Brother Llwyd bundled the dry sticks together and wrapped them with a thin strip of leather.
“Good work, Koun. Two bales of kindling. Let’s go back.”
The lad hoisted one of the awkward sheaves onto his back and waited politely for Brother Llwyd to burden himself likewise. They began the trek back to the monastery.
“What will we have for supper, Brother Llwyd? Bread and peas again?” Koun asked.
“Something for which we’ll be thankful.”
Koun was silent as he followed Brother Llwyd, remembering mutton, potatoes, carrots and apples, foods he’d enjoyed at his mother’s hearth before he’d come to Lindisfarne, fulfilling his father’s promise of giving a son to God. But why him, not dim-eyed Faelinn?
“St. Cuthbert preserve us! Make haste, Koun. Into the bush with you.”
Llwyd dropped his kindling and urged Koun ahead, pushing him into the nearby thicket.
“What is it, Brother Llwyd?” Koun resisted Llwyd’s insistent hands, trying to see what had frightened him so.
“Dragon boats. Northmen. From across the sea.”
Llwyd and Koun stared as the longboats glided soundlessly onto the beach below Koun and Brother Llwyd’s vantage point. Tall men scrambled from the boats, bearing weapons and shields, spreading out and advancing on the monastery and unsuspecting monks.
“I must warn our brothers.”
“Don’t leave.” Koun grabbed Llwyd’s tunic.
Brother Llwyd disappeared behind a hillock, and Koun shivered in fear. Who were these men? What was happening? He crawled out from behind the bush, the better to see.
Suddenly, a hand was slapped over his mouth, and he was shoved back. Brother Llwyd!
“I told you to hide. It has started! God have mercy.”
Sounds of chaos and turmoil. Cries of pain and fear.
Koun peered through the branches. Brother Caircil came running up the hill, panting. Behind him strode a towering northman, laughing and swinging a battle axe. Then the northman stopped, a look of enraged fury clouding his ruddy face. He heaved the axe and felled Brother Caircil, whose body arched around the weapon, then slumped to the ground.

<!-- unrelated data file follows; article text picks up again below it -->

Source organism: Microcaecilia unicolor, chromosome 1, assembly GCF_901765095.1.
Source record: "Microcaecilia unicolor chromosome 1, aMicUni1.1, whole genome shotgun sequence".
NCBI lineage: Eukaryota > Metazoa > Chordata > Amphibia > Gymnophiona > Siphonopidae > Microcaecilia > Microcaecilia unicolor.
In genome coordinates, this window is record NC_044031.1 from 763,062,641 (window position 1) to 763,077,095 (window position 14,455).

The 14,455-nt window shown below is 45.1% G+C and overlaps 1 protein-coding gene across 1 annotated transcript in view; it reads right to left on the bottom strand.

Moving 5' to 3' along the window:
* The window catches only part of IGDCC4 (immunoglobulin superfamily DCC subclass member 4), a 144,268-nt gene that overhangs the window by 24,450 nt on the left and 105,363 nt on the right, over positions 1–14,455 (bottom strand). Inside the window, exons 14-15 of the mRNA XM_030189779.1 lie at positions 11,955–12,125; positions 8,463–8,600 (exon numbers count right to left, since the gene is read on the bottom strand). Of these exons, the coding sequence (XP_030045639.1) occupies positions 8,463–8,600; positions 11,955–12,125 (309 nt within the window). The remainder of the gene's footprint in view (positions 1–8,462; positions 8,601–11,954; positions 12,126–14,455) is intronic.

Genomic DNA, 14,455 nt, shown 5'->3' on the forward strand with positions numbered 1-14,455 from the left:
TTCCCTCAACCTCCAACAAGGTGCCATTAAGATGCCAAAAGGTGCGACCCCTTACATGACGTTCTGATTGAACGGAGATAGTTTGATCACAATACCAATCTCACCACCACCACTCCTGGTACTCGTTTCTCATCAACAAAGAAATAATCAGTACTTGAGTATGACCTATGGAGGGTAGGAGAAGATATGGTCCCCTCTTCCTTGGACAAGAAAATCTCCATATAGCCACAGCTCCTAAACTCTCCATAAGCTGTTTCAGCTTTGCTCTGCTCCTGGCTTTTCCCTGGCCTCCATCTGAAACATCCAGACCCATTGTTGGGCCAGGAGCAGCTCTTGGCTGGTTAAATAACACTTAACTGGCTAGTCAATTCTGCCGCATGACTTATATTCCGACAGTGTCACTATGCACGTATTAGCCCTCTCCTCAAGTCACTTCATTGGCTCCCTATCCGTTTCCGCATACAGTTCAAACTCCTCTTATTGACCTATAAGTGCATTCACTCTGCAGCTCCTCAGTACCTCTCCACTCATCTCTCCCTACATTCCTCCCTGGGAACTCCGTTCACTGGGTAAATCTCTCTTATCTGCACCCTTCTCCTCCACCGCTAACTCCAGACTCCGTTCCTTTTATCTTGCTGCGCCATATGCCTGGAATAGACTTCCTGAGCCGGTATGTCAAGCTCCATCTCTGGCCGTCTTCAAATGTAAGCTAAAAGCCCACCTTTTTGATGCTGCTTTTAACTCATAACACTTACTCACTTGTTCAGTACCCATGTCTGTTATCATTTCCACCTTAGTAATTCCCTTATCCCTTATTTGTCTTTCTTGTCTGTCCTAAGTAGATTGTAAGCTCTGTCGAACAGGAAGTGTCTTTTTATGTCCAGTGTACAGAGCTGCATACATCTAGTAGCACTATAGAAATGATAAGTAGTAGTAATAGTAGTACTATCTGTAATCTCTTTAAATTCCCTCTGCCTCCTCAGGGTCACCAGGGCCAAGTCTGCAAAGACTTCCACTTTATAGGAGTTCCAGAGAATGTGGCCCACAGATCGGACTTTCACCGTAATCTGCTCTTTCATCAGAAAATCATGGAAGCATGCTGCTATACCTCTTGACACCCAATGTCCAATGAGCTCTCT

Koun flinched and sprang up, breathing hard. Llwyd grabbed his arm, shaking his head vigorously. Koun glared in grief and horror.
The northman retrieved his axe, sauntered around Brother Caircil’s lifeless form, checking him for valuables. Once, he stared into the thicket, and Koun could see the red rage in his eyes.
Koun and Brother Llwyd watched helplessly as their brothers attempted to escape the relentless axes and hungry blades of the invaders, but were cut down one by one. Several of the red-haired men came out of the chapel bearing ivory and gold reliquaries, dumping out the relics, crushing them beneath their heels. One man brandished the silver pyx that contained the Host. He tasted the Host, spat it out, then upended the small box, flinging the contents into the dirt. Another draped himself in a precious tapestry. Brother Llwyd groaned.
As suddenly as they’d come, the men left, pushing their loaded longboats into the sea.
Koun and Brother Llwyd cautiously left their hiding place. They crept past Brother Caircil lying face down, the hideous wound gaping.
Toward the monastery, past their brothers lying where they’d been struck down, some looking as if they were merely sleeping, some with fearful grimaces. Past the trampled holy relics and the defiled Host.
They slipped into the silent chapel, where the flickering light of a single candle cast confounding shadows.
Everywhere, the smell of blood. Crimson, cloying.
Brother Faolan lay in the aisle, a macabre grin gashed across his throat. At the front, beloved Father Morfran gazed heavenward, his blood spattered across the altar.
“Why, Brother Llwyd, why?” whispered Koun.
“It is God’s will. Perhaps, we’ve been disobedient, and God is angry.”
“Then, I don’t want to be a monk. I shall be a soldier and fight them. I must, if God does not defend His own.” Koun clenched his fists and trembled, his jaw set.
“Their pagan ways do not follow the path of Christ. You must forgive, Koun.”
Brother Llwyd closed Father Morfran’s eyes.
“Forgive God. And ourselves.”
Koun gave a sob, then, and Llwyd sighed with relief. So, tomorrow, they’d begin the harrowing job of returning their brothers to the earth from which they’d been made. For now, he and Koun would eat their bread and peas and thank God for all things.
The sea was calm, empty, and the waves washed the keel marks from the sand.
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